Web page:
Review: Nick & Norah’s Infinite Playlist by Rachel Cohn, David Levithan

I had mixed feelings about this book. Similarly to how Norah has mixed feelings for Nick.

I’ve given him more mixed signals than a dyslexic Morse code operator.

This book made me all gooey. It was super cute at times, but at the same time, it made me furious. Norah wasn’t very likable. She was often rude and annoying. Nick, on the other hand, was very likable and sweet.

At times I thought to myself, “Is this really happening?!” because there were so many absolutely ridiculous scenes. Although they did add humor, they were often cringe-worthy and I could feel myself experiencing secondhand embarrassment for the characters!

Nick & Norah’s Infinite Playlist was short, sweet, and slightly irritating. I would recommend it to those looking for a quick romantic read, but if you are looking for something more serious and, well, not full of cussing and insta-love, look elsewhere.

The only reason I rated this a book a 3 and not 2 or 1 is that there were some great parts that made you think and feel and really brought out the feeling of being young and in love.

We sit in silence for a second. She takes a drag. She’s cinematic and I’m a fucking sitcom. The silence doesn’t bother her at all, but it freaks the hell out of me. So I do what I always vowed not to do, and I always found myself doing anyway. I throw “I miss you” into the breach.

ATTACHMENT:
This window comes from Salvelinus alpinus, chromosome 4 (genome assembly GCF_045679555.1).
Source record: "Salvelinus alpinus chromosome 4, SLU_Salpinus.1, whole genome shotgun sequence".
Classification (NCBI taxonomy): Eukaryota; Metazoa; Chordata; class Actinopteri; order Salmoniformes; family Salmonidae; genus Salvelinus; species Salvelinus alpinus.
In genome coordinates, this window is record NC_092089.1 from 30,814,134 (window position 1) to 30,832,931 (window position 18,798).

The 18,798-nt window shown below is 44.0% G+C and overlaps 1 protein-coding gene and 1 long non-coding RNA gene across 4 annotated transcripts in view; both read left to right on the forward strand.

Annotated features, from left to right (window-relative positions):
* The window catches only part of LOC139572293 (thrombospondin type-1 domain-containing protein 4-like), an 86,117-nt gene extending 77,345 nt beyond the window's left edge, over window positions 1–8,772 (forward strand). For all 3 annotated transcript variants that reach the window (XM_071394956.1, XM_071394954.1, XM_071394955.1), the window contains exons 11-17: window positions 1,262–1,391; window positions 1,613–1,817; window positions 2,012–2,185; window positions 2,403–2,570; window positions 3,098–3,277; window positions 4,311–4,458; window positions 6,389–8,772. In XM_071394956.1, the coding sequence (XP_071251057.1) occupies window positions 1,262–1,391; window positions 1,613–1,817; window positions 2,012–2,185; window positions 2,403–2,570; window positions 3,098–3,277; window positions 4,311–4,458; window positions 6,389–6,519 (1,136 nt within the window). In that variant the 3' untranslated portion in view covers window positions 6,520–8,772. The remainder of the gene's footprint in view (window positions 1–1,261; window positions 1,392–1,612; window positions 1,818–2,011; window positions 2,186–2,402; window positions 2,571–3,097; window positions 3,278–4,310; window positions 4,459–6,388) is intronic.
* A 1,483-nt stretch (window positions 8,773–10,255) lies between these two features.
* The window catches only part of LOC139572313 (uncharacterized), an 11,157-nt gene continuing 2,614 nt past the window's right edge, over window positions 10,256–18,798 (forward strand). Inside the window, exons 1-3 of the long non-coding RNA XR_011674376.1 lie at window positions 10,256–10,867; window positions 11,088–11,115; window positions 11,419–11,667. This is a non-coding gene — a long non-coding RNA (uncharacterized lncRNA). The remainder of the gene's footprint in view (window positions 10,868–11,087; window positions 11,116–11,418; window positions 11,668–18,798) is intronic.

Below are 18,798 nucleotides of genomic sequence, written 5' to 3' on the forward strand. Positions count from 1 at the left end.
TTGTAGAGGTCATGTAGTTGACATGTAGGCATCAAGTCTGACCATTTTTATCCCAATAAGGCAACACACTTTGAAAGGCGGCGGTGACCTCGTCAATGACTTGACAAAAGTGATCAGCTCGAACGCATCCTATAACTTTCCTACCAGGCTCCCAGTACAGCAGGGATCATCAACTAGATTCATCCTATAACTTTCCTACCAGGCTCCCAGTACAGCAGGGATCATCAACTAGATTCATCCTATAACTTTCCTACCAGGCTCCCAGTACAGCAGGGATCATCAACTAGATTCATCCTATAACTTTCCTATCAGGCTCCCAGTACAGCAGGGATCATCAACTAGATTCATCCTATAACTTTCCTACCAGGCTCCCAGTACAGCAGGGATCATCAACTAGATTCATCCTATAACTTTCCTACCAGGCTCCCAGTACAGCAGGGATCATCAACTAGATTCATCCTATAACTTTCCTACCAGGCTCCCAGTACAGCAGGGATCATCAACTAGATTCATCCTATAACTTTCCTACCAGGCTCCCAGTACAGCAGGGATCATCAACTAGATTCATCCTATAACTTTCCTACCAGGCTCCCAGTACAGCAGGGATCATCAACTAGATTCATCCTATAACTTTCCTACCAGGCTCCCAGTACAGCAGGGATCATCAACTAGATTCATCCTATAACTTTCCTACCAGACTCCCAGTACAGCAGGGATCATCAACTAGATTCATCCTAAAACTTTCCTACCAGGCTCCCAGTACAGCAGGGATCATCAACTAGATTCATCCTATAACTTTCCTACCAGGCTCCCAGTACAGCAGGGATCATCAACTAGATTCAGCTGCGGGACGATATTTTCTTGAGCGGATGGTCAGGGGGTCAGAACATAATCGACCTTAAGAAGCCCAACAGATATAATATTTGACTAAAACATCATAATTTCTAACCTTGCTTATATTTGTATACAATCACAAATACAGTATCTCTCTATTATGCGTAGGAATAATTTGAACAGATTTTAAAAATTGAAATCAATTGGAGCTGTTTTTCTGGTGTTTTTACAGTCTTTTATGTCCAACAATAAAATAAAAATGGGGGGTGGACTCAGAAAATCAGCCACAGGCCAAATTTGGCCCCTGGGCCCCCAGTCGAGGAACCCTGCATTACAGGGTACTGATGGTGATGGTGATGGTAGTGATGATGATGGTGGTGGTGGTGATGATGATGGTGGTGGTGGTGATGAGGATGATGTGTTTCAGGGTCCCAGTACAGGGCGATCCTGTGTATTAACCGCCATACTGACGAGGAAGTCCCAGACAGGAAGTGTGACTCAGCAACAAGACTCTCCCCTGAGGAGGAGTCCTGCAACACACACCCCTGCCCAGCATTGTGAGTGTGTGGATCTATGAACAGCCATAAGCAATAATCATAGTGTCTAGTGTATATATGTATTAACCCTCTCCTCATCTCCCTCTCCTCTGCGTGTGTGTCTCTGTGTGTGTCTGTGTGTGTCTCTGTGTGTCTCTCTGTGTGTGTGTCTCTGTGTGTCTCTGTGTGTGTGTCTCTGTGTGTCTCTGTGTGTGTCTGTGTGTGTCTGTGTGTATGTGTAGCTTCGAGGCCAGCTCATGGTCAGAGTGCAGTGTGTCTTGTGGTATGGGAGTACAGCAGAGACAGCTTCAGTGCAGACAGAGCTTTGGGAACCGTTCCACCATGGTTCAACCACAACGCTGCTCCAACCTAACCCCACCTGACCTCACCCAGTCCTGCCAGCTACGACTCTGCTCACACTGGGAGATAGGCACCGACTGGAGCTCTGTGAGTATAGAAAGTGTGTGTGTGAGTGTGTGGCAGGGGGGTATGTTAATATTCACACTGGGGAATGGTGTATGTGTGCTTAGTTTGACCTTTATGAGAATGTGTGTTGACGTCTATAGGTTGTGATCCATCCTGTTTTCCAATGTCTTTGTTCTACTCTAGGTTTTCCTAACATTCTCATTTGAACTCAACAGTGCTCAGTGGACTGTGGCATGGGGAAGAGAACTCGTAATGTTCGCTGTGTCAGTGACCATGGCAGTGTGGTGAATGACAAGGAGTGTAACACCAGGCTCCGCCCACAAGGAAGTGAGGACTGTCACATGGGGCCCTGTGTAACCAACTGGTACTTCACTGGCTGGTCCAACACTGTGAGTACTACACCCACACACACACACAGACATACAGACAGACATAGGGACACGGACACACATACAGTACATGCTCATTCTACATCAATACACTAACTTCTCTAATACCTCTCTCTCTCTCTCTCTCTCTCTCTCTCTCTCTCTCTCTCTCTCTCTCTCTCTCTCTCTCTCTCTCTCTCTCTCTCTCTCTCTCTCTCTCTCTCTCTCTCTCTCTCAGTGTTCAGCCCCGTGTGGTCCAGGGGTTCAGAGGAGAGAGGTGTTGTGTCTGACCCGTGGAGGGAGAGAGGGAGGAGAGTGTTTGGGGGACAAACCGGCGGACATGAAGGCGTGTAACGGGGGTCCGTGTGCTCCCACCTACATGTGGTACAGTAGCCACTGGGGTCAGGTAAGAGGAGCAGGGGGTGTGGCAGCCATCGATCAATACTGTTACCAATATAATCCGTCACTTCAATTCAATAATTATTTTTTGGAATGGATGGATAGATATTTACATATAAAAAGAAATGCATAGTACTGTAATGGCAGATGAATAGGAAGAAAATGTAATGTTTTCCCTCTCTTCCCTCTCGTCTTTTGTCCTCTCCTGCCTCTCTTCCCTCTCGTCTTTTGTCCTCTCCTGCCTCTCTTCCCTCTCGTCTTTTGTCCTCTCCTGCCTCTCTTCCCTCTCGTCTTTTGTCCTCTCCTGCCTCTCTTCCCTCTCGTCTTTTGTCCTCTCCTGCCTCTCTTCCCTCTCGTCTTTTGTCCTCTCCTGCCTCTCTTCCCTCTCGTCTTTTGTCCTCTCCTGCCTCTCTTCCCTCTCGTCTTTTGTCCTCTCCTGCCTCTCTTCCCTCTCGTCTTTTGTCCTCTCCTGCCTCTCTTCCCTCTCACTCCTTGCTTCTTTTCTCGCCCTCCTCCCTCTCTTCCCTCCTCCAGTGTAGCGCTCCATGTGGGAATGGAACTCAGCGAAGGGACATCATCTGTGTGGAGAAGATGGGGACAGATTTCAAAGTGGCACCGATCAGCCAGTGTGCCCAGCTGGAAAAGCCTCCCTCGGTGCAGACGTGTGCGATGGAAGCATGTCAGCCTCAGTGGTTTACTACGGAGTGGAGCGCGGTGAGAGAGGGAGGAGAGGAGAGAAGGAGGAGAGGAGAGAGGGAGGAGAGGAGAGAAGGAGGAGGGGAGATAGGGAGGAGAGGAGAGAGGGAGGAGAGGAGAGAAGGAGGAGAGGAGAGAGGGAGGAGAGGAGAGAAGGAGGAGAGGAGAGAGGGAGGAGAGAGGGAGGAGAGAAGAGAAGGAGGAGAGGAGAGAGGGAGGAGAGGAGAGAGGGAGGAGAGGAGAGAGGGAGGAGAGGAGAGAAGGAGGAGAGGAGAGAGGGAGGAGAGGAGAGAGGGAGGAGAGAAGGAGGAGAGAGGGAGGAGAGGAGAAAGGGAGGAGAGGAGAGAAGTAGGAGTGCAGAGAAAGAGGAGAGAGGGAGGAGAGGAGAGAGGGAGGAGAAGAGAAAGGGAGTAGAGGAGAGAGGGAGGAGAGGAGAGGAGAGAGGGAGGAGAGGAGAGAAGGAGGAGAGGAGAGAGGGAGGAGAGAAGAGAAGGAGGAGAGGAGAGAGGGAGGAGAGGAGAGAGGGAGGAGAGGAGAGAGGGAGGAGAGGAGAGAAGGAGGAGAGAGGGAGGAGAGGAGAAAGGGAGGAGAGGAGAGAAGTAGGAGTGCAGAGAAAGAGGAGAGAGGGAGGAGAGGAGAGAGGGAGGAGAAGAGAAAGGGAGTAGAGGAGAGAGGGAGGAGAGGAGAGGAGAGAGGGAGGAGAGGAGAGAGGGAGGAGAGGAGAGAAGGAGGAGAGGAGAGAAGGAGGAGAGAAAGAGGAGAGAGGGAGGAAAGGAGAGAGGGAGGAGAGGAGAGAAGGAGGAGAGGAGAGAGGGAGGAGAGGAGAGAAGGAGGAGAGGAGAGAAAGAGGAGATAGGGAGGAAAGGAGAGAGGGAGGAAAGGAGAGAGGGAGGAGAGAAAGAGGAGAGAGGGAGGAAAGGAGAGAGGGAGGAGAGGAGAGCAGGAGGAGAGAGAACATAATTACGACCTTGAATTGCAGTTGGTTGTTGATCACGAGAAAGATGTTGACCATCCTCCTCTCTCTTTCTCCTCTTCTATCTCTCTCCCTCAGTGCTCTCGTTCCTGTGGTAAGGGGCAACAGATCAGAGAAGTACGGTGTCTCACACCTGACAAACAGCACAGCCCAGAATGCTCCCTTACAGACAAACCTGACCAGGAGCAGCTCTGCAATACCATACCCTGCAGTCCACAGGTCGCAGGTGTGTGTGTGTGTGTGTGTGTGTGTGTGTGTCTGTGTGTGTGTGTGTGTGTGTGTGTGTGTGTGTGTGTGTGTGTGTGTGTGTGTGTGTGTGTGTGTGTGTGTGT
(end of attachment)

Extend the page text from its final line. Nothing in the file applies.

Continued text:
Rachel Cohn

Goodreads | Twitter | Website

David Levithan

Goodreads | Website

4 thoughts on “Review: Nick & Norah’s Infinite Playlist by Rachel Cohn, David Levithan

  1. I had a hard time with this one, too – for many of the reasons you listed. The language was pretty intense! As a reader, I don’t mind a few well-placed words for effect. But beyond a certain point I find it really distracting. Anyway – I enjoyed your review! Thanks for sharing. 🙂


    1. I didn’t mind the language so much. In all honestly, I have friends of the same age group who swear that much in real life so it was accurate, but still it was distracting at points. Thanks for commenting! 🙂


      1. I agree that there are plenty of people speaking that way in real life, but I think that’s a poor reason to include those words with the frequency the author chose. Plenty of people overuse the word “like” or “um” in real life, too. Literature doesn’t transcribe life, it approximates it, adding meaning and significance and summarizing or skipping over the mundane, pointless and repetitive.

        Sorry… this is a hot-button issue for me, so I easily get carried away. 🙂 Again – I appreciated your review and your blog!


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